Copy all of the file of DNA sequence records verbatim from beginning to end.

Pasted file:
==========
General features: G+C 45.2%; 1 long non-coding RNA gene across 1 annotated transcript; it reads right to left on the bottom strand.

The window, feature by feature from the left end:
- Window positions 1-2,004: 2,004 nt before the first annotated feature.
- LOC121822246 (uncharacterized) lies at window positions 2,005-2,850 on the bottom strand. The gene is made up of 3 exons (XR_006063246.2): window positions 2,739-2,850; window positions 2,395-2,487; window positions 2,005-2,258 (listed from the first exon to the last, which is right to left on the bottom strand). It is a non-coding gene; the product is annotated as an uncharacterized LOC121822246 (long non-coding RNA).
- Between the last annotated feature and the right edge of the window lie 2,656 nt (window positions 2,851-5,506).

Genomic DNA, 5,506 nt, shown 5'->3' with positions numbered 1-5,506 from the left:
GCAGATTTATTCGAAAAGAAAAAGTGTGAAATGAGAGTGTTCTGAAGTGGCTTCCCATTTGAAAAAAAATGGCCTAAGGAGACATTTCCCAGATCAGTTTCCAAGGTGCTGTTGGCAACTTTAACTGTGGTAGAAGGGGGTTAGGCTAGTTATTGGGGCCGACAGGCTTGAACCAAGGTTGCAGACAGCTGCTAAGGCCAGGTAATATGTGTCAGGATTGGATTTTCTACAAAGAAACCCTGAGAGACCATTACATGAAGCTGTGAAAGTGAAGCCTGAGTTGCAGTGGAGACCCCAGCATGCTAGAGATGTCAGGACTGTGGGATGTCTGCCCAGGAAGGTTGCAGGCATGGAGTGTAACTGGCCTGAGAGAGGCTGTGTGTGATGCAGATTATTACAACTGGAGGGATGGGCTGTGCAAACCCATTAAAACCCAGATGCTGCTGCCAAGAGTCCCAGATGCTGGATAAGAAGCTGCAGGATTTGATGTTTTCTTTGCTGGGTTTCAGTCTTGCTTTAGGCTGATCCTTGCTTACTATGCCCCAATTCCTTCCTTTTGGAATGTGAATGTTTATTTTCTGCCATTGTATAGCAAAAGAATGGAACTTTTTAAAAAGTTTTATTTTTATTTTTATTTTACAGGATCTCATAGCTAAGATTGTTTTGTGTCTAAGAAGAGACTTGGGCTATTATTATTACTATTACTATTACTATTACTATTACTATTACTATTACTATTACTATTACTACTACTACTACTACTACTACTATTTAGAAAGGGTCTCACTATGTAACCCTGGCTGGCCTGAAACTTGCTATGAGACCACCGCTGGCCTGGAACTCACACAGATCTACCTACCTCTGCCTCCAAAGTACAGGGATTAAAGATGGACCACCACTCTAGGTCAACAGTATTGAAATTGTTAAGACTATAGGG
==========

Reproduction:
General features: G+C 45.2%; 1 long non-coding RNA gene across 1 annotated transcript; it reads right to left on the bottom strand.

The window, feature by feature from the left end:
- Window positions 1-2,004: 2,004 nt before the first annotated feature.
- LOC121822246 (uncharacterized) lies at window positions 2,005-2,850 on the bottom strand. The gene is made up of 3 exons (XR_006063246.2): window positions 2,739-2,850; window positions 2,395-2,487; window positions 2,005-2,258 (listed from the first exon to the last, which is right to left on the bottom strand). It is a non-coding gene; the product is annotated as an uncharacterized LOC121822246 (long non-coding RNA).
- Between the last annotated feature and the right edge of the window lie 2,656 nt (window positions 2,851-5,506).

Genomic DNA, 5,506 nt, shown 5'->3' with positions numbered 1-5,506 from the left:
GCAGATTTATTCGAAAAGAAAAAGTGTGAAATGAGAGTGTTCTGAAGTGGCTTCCCATTTGAAAAAAAATGGCCTAAGGAGACATTTCCCAGATCAGTTTCCAAGGTGCTGTTGGCAACTTTAACTGTGGTAGAAGGGGGTTAGGCTAGTTATTGGGGCCGACAGGCTTGAACCAAGGTTGCAGACAGCTGCTAAGGCCAGGTAATATGTGTCAGGATTGGATTTTCTACAAAGAAACCCTGAGAGACCATTACATGAAGCTGTGAAAGTGAAGCCTGAGTTGCAGTGGAGACCCCAGCATGCTAGAGATGTCAGGACTGTGGGATGTCTGCCCAGGAAGGTTGCAGGCATGGAGTGTAACTGGCCTGAGAGAGGCTGTGTGTGATGCAGATTATTACAACTGGAGGGATGGGCTGTGCAAACCCATTAAAACCCAGATGCTGCTGCCAAGAGTCCCAGATGCTGGATAAGAAGCTGCAGGATTTGATGTTTTCTTTGCTGGGTTTCAGTCTTGCTTTAGGCTGATCCTTGCTTACTATGCCCCAATTCCTTCCTTTTGGAATGTGAATGTTTATTTTCTGCCATTGTATAGCAAAAGAATGGAACTTTTTAAAAAGTTTTATTTTTATTTTTATTTTACAGGATCTCATAGCTAAGATTGTTTTGTGTCTAAGAAGAGACTTGGGCTATTATTATTACTATTACTATTACTATTACTATTACTATTACTATTACTATTACTATTACTACTACTACTACTACTACTACTATTTAGAAAGGGTCTCACTATGTAACCCTGGCTGGCCTGAAACTTGCTATGAGACCACCGCTGGCCTGGAACTCACACAGATCTACCTACCTCTGCCTCCAAAGTACAGGGATTAAAGATGGACCACCACTCTAGGTCAACAGTATTGAAATTGTTAAGACTATAGGG